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If you want to take the sum of moments, you have to take **all the external forces ** into account. The summation of moments has no preference for a certain force, allowing it to be in the equation. All forces are in the summation, only their resulting moment can be zero. If we look at the following example, assuming that all the spacings, e.g. ...


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The proof is most easiest if we use the vector notation. We have $$\vec \tau = \int {d\vec \tau } = \int {(\vec r \times dm\vec g)} = \left( {\int {\vec r dm} } \right) \times \vec g$$ where I have used the assumption that near the earth $\vec g$ is constant. Now according to the definition of center of mass we have, $${{\vec r}_{cm}} = \frac{1}{M}\int ...


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There is a distinction between points and vectors. Points are positions in space, and vectors are directions. One can easily mix up the two, because in Euklidean space they look rather similar. $\theta$ in this case is a coordinate, i.e. part of the description of a point. The vector associated to that coordinate could be called $\hat{e}_\theta$, and point ...


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Equations of motion explained: Sum of forces on body equals mass times acceleration of center of mass. $$\sum \vec{F} = \frac{{\rm d} }{{\rm d}t}(m\vec{v}_{cm}) = m \vec{a}_{cm}$$ Sum of moments on center of mass equals mass moment of inertia times angular acceleration of body, plus velocity related terms. $$\sum \vec{M}_{cm} = \frac{{\rm d} }{{\rm ...


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The same force applied anywhere on a rigid object causes the same translational accelleration. The difference is that forces not applied in the direction of the center of mass will also cause some rotational accelleration. Remember that F and A in F=mA are vectors. You can therefore treat the vectors as components in any orthagonal system you like. One ...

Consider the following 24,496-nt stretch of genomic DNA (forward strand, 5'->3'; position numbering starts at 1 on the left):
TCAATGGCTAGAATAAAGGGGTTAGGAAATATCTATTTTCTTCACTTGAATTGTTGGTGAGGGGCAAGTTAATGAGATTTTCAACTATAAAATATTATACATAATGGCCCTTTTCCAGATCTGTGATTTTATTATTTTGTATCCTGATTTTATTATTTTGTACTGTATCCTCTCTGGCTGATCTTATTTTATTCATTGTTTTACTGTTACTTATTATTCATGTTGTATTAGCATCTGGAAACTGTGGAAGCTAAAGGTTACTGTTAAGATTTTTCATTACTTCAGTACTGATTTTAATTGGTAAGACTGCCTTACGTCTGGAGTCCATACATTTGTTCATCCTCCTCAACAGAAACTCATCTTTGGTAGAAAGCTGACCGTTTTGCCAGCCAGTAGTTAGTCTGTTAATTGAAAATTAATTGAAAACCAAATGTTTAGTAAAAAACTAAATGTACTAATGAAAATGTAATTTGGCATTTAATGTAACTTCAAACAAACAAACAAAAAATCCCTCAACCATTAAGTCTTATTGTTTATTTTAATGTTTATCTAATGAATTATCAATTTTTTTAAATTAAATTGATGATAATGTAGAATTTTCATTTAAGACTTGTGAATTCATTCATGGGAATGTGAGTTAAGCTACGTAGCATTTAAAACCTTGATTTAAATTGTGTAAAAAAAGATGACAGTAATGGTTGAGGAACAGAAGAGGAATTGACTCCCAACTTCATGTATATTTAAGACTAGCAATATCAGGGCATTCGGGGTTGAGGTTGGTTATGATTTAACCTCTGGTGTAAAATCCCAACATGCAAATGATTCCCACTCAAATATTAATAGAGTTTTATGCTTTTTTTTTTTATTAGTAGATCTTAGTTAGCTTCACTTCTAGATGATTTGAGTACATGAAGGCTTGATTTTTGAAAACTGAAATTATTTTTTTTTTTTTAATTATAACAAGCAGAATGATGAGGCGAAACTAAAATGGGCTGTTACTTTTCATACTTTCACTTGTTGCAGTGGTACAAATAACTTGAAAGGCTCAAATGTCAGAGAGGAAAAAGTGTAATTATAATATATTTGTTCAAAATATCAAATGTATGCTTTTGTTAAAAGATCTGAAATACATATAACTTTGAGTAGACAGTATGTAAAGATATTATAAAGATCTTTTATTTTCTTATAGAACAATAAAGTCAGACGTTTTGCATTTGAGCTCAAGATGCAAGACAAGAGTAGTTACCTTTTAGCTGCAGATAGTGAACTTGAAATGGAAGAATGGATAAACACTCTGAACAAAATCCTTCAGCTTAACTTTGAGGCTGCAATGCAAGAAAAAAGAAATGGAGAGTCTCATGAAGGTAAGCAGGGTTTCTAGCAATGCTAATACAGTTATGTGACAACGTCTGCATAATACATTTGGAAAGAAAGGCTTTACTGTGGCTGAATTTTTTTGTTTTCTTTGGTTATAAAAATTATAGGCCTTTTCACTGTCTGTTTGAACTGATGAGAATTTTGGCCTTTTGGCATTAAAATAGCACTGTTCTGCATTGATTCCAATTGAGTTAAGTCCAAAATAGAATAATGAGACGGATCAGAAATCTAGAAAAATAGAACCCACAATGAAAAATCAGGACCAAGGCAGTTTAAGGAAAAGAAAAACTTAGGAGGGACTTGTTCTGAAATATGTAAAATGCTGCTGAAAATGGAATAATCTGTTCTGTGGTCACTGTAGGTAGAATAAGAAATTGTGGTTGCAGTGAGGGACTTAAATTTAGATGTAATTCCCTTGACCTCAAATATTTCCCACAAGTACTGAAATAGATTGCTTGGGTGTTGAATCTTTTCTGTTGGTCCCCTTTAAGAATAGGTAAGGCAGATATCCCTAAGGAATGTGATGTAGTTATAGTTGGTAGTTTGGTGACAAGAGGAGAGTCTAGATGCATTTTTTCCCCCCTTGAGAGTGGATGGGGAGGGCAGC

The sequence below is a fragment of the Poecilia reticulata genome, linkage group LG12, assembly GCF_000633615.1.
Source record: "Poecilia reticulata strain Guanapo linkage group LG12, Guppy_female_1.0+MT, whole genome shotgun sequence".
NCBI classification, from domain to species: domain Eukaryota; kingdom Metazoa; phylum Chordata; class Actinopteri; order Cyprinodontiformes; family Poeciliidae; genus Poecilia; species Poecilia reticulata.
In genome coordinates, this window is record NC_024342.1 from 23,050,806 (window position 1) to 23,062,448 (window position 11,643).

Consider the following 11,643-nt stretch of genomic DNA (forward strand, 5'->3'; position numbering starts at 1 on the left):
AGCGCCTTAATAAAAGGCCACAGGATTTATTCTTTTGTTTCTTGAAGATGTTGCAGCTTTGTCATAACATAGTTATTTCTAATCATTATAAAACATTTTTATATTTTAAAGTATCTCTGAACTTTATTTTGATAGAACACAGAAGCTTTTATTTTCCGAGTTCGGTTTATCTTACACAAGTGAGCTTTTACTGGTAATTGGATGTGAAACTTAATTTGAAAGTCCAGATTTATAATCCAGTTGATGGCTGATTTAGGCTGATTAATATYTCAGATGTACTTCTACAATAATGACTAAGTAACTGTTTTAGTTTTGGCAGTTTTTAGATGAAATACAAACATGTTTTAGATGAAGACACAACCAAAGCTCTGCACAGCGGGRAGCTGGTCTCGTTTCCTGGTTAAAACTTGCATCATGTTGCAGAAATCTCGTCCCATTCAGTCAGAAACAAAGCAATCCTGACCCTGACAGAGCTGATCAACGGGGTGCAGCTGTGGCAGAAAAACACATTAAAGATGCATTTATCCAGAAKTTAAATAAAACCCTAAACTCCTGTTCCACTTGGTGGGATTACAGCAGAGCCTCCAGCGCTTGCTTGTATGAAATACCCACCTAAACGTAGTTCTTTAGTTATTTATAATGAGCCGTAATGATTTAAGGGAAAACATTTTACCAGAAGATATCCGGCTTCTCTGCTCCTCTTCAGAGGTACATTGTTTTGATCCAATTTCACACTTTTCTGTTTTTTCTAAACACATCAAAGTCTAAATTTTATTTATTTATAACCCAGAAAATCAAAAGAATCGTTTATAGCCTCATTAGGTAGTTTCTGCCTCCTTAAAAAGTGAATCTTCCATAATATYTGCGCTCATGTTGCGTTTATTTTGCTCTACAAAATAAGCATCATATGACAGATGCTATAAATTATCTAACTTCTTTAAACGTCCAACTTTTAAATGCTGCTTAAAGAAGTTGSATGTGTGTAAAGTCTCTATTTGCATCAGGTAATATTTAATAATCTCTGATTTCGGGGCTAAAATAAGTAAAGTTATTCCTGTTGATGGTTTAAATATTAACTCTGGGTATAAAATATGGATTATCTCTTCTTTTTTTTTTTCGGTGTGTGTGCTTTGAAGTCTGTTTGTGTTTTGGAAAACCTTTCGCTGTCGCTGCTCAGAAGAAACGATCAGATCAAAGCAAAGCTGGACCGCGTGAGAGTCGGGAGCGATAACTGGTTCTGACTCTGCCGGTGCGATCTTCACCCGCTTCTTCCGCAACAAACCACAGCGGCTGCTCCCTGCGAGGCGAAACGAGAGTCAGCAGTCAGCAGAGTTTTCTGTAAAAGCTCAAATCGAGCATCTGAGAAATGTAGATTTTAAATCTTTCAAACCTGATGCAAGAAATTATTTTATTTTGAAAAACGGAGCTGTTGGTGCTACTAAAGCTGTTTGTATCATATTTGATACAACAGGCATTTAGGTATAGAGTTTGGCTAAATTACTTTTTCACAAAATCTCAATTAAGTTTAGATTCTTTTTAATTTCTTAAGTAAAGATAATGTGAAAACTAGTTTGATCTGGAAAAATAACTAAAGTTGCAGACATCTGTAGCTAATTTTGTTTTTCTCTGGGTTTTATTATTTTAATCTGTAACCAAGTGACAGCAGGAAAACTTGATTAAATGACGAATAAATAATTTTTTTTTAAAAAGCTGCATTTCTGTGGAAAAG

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A synchronous motor will not reduce in speed with increasing load until a certain load is reached. It will continue to run at the same speed, phased to the AC power line, until the torque demand exceeds what it can produce in that mode. At zero load, the voltage and current are out of phase, so the average electrical consumption is zero. As the load ...


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Hmmm, my relativity is weak, but... In the usual Newtonian formulation of physics forces are vector quantities which suggests that in the relativistic formulation they should be the spacial part of the Lorentz four-vector and should transform as such. Further looking at Newton's second law we see force expressed as a time-derivative of momentum, which is to ...


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Well, since this a physics forum, here is the physical answer: Moment of Inertia if defined as such: $$ \tau=I \alpha $$ Where $\tau$ is torque, $I$ is moment of inertia, and $\alpha$ is the angular acceleration. The moment of inertia for an evenly distributed "barrel" (A cylindrical honey-extractor, for example) is $$I=mr^2$$ You said $r=350mm, m=50kg$, ...



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